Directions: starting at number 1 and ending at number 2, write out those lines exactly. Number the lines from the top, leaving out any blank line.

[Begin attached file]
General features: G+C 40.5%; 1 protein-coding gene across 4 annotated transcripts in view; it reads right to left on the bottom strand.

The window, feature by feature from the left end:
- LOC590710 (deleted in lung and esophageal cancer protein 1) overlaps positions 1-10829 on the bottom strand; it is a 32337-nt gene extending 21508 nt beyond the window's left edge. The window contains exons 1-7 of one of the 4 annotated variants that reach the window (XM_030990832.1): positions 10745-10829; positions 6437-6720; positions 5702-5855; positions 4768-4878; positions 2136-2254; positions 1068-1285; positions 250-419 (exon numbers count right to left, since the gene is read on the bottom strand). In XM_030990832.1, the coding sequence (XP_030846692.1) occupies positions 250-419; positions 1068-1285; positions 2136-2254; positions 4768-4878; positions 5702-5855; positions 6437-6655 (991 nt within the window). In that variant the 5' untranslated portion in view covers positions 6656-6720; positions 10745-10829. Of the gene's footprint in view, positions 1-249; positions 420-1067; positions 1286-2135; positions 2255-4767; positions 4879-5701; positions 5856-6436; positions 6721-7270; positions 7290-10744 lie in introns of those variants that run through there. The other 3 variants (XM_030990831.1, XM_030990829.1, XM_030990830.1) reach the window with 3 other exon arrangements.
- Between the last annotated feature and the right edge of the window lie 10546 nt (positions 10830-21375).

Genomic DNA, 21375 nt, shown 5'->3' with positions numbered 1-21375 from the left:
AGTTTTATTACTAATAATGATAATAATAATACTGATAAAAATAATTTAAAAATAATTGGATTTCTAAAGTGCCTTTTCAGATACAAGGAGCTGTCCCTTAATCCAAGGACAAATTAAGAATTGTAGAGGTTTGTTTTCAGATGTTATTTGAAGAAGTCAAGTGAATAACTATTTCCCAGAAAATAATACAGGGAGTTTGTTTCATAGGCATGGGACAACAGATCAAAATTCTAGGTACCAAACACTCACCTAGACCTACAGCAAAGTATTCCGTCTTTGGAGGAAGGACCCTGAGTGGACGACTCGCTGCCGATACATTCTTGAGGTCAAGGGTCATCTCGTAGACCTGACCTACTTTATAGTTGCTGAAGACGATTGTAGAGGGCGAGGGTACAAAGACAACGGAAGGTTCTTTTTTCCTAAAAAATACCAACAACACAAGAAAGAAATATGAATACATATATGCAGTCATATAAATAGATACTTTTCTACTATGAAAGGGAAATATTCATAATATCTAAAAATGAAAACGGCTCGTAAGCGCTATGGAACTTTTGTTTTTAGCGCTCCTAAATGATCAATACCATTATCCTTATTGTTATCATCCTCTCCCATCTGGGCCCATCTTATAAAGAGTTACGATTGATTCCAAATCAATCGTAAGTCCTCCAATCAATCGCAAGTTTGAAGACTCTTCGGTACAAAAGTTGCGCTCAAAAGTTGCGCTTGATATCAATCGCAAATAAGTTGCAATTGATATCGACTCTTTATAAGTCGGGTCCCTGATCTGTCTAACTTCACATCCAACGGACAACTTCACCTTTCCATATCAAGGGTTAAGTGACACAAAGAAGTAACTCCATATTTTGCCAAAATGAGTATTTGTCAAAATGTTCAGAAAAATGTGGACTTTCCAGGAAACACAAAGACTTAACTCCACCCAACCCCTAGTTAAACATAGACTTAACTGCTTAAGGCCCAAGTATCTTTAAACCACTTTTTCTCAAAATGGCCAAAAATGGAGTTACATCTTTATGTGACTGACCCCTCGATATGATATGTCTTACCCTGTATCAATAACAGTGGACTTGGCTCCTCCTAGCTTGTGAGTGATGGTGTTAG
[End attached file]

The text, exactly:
General features: G+C 40.5%; 1 protein-coding gene across 4 annotated transcripts in view; it reads right to left on the bottom strand.

The window, feature by feature from the left end: